Posts Tagged ‘AI’

Ethics and artificial intelligence have become increasingly intertwined due to the pervasiveness of AI. But researchers, creators, corporations, and governments still face major challenges if they hope to address some of the more pressing concerns around AI’s impact on society. AI ethics champion Margaret Mitchell talks about self-regulation and ‘foresight’.

via Venture Beat, 14 July 2021

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AI bias

Engineers at Amazon created an AI hiring tool they hoped would change hiring for good, and for the better, by bypassing the biases and errors of human hiring managers.

Instead, the machine simply learned to make the kind of mistakes its creators wanted to avoid. It’s a good example of how AI is only as smart as the input it gets.

If biases are present in the data, machines will learn and replicate them. On the flip side, if AI can identify the subtle decisions that end up excluding people from employment, it can also spot those that lead to more diverse and inclusive workplaces.

via The New York Times, 10 March 2020

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philosophy

Where our scientific knowledge is insufficient and where theological answers fail to compel and convince us, philosophy remains a useful endeavour.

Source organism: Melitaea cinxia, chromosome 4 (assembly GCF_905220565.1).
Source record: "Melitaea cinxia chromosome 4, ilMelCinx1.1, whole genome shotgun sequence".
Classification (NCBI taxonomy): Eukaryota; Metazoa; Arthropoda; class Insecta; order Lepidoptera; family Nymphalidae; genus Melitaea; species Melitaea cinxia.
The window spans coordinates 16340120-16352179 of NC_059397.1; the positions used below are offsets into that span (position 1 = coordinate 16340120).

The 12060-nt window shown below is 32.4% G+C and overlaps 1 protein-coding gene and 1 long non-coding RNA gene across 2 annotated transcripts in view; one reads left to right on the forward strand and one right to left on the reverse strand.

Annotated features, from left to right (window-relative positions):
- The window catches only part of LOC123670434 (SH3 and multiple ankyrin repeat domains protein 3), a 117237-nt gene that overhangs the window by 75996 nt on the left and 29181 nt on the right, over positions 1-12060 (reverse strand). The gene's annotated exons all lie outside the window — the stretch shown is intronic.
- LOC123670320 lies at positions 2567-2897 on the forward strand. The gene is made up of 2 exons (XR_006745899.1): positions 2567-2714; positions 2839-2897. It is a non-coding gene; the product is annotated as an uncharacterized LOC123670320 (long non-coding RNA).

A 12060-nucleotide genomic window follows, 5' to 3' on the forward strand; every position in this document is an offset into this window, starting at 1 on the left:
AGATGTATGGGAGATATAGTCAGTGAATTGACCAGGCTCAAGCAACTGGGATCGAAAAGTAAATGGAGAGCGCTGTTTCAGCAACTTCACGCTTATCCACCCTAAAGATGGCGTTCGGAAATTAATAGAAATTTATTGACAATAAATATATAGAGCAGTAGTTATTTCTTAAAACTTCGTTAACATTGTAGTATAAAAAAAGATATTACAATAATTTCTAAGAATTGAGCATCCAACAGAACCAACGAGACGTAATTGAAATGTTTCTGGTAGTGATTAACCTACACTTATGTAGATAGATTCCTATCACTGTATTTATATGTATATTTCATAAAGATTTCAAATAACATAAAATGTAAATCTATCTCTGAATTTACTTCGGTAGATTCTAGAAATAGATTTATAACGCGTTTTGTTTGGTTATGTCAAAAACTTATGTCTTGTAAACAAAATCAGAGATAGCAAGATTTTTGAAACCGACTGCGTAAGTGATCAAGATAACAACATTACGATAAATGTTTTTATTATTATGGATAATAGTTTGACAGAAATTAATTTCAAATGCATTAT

That doesn’t mean that all philosophising done at the frontier is useful, interesting, or worth listening to, however. Philosophy that is ignorant of science, or of the bizarre and arcane logical rules that science can often follow, will lead even the most brilliant of thinkers astray. To the speculative, curious mind, however, what is known today will never be satisfactory. Until science makes those critical advances, philosophising will be a necessary tool for gazing beyond today’s frontier.

Which is why Cranlana’s programs draw on more than two millennia of philosophical thinking to foster in-depth, practical discussions that sharpen critical reasoning and strengthen moral courage.

Forbes, 30 June 2020

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machine learning

Does AI—and, more specifically, conscious AI—deserve moral rights?

In this video thought exploration, evolutionary biologist Richard Dawkins, ethics and tech professor Joanna Bryson, philosopher and cognitive scientist Susan Schneider, physicist Max Tegmark, philosopher Peter Singer, and bioethicist Glenn Cohen all weigh in on the question of AI rights.

via Big Think, 8 July 2020

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